A federal judge has dismissed a bankruptcy filing by three Maine housing companies linked to former Portland developer Michael Liberty.

Pine State Housing, Montfort Housing and Birch Ridge Limited Partnership filed for bankruptcy on Jan. 30, seeking protection from creditors while they reorganized debts. But Stanford Management, which oversaw operation of the hundreds of apartments owned by the three companies, challenged the filing, saying it was an attempt to gain leverage over the management company in contract disputes.

“These Chapter 11 cases are bad faith filings that serve no reorganizational purpose,” Stanford said in a motion to dismiss the bankruptcy action filed on March 20.

The filing said that the ownership had been unable to cancel contracts with Stanford Management for cause, so the bankruptcy filing was a way to try to accomplish that as part of a court-overseen reorganization.

The three companies own hundreds of apartment units across the state and have continued to operate while the matter was in court. The complexes provide housing for the elderly, disabled and low-income residents, and include the Munjoy South complex in Portland and a development called the Birches in Old Orchard Beach.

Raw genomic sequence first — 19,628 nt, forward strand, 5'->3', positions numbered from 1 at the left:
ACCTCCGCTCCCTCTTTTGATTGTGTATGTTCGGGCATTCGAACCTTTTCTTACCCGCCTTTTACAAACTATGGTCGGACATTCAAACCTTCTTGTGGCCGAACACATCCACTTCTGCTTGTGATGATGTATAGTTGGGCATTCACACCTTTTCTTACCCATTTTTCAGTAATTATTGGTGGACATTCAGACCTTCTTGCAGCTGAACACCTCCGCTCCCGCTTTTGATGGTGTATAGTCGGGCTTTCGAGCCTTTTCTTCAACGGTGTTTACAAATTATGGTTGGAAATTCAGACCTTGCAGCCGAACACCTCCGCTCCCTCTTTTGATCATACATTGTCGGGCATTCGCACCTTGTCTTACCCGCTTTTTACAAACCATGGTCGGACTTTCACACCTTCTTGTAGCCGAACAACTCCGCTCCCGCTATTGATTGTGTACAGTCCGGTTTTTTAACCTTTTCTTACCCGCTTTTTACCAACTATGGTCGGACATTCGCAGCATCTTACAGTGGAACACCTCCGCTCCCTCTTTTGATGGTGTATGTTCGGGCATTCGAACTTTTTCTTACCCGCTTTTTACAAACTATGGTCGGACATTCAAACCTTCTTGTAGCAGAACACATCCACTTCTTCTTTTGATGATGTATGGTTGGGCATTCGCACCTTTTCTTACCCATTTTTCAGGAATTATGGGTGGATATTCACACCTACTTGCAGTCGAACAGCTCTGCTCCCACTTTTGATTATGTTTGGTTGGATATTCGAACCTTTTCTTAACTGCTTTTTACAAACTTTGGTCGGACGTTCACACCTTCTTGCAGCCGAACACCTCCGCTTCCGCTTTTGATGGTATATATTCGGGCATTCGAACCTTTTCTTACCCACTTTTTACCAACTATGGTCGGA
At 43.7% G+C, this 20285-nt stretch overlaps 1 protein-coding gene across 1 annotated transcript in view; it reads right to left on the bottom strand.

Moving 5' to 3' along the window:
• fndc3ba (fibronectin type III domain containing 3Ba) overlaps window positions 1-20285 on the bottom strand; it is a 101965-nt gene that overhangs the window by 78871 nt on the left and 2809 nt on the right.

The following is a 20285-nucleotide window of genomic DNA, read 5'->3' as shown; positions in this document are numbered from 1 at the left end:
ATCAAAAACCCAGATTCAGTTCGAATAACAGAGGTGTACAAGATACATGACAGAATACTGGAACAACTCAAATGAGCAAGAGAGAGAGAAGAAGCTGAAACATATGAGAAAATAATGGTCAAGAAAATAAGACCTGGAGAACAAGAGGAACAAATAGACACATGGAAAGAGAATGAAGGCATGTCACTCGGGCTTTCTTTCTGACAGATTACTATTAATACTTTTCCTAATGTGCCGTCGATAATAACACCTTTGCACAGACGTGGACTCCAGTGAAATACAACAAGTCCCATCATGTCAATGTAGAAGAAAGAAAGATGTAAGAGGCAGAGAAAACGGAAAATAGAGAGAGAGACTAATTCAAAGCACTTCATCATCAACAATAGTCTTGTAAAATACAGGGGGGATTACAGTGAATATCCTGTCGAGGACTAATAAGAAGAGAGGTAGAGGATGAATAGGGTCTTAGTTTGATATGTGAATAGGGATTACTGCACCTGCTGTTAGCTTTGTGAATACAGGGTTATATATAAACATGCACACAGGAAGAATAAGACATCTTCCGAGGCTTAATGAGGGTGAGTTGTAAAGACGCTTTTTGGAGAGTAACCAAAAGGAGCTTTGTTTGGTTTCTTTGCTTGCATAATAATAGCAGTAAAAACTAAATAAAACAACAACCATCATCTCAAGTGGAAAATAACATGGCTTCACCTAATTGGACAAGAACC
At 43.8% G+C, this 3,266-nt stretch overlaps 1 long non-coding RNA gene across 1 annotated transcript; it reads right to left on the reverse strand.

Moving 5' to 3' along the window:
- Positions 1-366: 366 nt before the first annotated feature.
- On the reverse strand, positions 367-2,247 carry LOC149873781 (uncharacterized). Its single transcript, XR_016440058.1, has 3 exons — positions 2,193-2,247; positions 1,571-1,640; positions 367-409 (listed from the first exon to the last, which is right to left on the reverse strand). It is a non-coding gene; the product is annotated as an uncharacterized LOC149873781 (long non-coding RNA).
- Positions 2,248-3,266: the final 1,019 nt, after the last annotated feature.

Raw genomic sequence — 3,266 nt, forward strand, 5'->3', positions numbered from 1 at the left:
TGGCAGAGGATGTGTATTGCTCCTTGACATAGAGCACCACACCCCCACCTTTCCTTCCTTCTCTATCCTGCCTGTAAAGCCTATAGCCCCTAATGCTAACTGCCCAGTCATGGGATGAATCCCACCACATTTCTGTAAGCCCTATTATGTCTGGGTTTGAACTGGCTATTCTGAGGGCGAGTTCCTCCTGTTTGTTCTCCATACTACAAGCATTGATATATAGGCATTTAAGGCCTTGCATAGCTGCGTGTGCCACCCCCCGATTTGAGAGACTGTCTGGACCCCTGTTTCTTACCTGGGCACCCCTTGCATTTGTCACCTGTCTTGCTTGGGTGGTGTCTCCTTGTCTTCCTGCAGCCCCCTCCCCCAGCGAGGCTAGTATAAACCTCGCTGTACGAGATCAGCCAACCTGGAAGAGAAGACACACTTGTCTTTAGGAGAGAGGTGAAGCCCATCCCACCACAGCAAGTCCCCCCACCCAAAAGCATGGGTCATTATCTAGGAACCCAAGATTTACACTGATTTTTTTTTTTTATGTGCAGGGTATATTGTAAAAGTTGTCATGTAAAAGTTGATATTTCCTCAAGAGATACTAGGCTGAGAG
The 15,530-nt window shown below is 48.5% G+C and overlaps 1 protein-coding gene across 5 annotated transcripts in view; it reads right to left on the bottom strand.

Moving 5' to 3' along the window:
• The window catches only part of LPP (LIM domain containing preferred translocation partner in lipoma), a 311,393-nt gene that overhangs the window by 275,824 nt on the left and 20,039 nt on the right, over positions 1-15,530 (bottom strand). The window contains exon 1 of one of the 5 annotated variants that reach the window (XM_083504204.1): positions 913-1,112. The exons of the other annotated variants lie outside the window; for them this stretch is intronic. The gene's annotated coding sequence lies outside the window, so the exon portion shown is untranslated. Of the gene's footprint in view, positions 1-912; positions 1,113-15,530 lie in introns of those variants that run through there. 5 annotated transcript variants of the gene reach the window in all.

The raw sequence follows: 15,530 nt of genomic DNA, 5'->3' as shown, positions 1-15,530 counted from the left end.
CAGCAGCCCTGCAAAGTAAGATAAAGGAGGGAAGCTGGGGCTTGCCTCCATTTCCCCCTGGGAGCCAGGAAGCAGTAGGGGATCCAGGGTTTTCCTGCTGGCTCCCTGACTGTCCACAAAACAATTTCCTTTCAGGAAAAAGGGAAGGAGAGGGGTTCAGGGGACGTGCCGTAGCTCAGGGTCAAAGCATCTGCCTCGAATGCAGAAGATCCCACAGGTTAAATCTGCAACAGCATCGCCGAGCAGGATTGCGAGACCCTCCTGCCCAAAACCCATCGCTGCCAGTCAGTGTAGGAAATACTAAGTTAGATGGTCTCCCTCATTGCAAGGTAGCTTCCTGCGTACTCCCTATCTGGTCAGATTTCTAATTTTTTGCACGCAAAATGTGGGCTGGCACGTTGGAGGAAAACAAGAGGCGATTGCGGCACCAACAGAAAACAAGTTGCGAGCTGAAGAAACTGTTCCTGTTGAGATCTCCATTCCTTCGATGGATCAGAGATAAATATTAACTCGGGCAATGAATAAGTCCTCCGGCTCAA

Stanford Management said that on the date the companies filed for bankruptcy, the companies also sought to install a new management firm that is owned or controlled by people associated with Liberty, who is listed as a general partner of the housing firms.


Bankruptcy Judge Peter Cary apparently agreed with Stanford Management’s arguments, dismissing the case on March 27.

It’s a significant legal setback for Liberty, who grew up in Gray and was a major developer in Portland in the late 1980s.

Last year, he was sentenced by a federal judge in Maine to four months in prison and fined $100,000 for using relatives and employees to avoid campaign finance limits. In Philadelphia, the Securities and Exchange Commission has been seeking to force Liberty to pay his full fine for defrauding investors, and now he faces new charges from the SEC alleging that he and associates defrauded hundreds of investors of millions of dollars related to Mozido, a technology firm he formed in Texas.

Edward D. Murphy can be contacted at 791-6465 or at:

[email protected]

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